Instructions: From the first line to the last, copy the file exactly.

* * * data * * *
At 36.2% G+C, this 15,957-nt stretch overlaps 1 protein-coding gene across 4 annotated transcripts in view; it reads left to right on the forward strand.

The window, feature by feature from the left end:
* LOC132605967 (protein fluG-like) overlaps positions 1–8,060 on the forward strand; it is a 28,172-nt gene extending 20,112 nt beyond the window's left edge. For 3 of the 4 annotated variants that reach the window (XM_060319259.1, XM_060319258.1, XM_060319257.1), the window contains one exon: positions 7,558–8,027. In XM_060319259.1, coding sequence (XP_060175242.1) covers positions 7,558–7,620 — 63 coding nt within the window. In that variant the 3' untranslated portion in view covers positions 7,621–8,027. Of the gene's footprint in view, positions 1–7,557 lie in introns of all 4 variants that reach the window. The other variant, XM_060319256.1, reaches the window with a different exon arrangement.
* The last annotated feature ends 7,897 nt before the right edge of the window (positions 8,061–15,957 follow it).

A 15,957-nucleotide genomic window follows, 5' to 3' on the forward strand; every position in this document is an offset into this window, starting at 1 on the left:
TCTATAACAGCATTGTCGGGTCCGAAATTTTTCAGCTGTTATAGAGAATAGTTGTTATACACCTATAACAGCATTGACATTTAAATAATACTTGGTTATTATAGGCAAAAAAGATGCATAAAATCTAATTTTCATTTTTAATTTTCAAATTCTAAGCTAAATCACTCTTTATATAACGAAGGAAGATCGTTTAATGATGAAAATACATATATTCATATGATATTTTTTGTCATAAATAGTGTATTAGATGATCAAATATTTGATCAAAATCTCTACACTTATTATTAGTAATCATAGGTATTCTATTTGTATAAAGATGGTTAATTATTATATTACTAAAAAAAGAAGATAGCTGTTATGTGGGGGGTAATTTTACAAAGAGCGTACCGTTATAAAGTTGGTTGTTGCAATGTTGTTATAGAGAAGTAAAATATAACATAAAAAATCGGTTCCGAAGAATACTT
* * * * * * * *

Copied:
At 36.2% G+C, this 15,957-nt stretch overlaps 1 protein-coding gene across 4 annotated transcripts in view; it reads left to right on the forward strand.

The window, feature by feature from the left end:
* LOC132605967 (protein fluG-like) overlaps positions 1–8,060 on the forward strand; it is a 28,172-nt gene extending 20,112 nt beyond the window's left edge. For 3 of the 4 annotated variants that reach the window (XM_060319259.1, XM_060319258.1, XM_060319257.1), the window contains one exon: positions 7,558–8,027. In XM_060319259.1, coding sequence (XP_060175242.1) covers positions 7,558–7,620 — 63 coding nt within the window. In that variant the 3' untranslated portion in view covers positions 7,621–8,027. Of the gene's footprint in view, positions 1–7,557 lie in introns of all 4 variants that reach the window. The other variant, XM_060319256.1, reaches the window with a different exon arrangement.
* The last annotated feature ends 7,897 nt before the right edge of the window (positions 8,061–15,957 follow it).

A 15,957-nucleotide genomic window follows, 5' to 3' on the forward strand; every position in this document is an offset into this window, starting at 1 on the left:
TCTATAACAGCATTGTCGGGTCCGAAATTTTTCAGCTGTTATAGAGAATAGTTGTTATACACCTATAACAGCATTGACATTTAAATAATACTTGGTTATTATAGGCAAAAAAGATGCATAAAATCTAATTTTCATTTTTAATTTTCAAATTCTAAGCTAAATCACTCTTTATATAACGAAGGAAGATCGTTTAATGATGAAAATACATATATTCATATGATATTTTTTGTCATAAATAGTGTATTAGATGATCAAATATTTGATCAAAATCTCTACACTTATTATTAGTAATCATAGGTATTCTATTTGTATAAAGATGGTTAATTATTATATTACTAAAAAAAGAAGATAGCTGTTATGTGGGGGGTAATTTTACAAAGAGCGTACCGTTATAAAGTTGGTTGTTGCAATGTTGTTATAGAGAAGTAAAATATAACATAAAAAATCGGTTCCGAAGAATACTT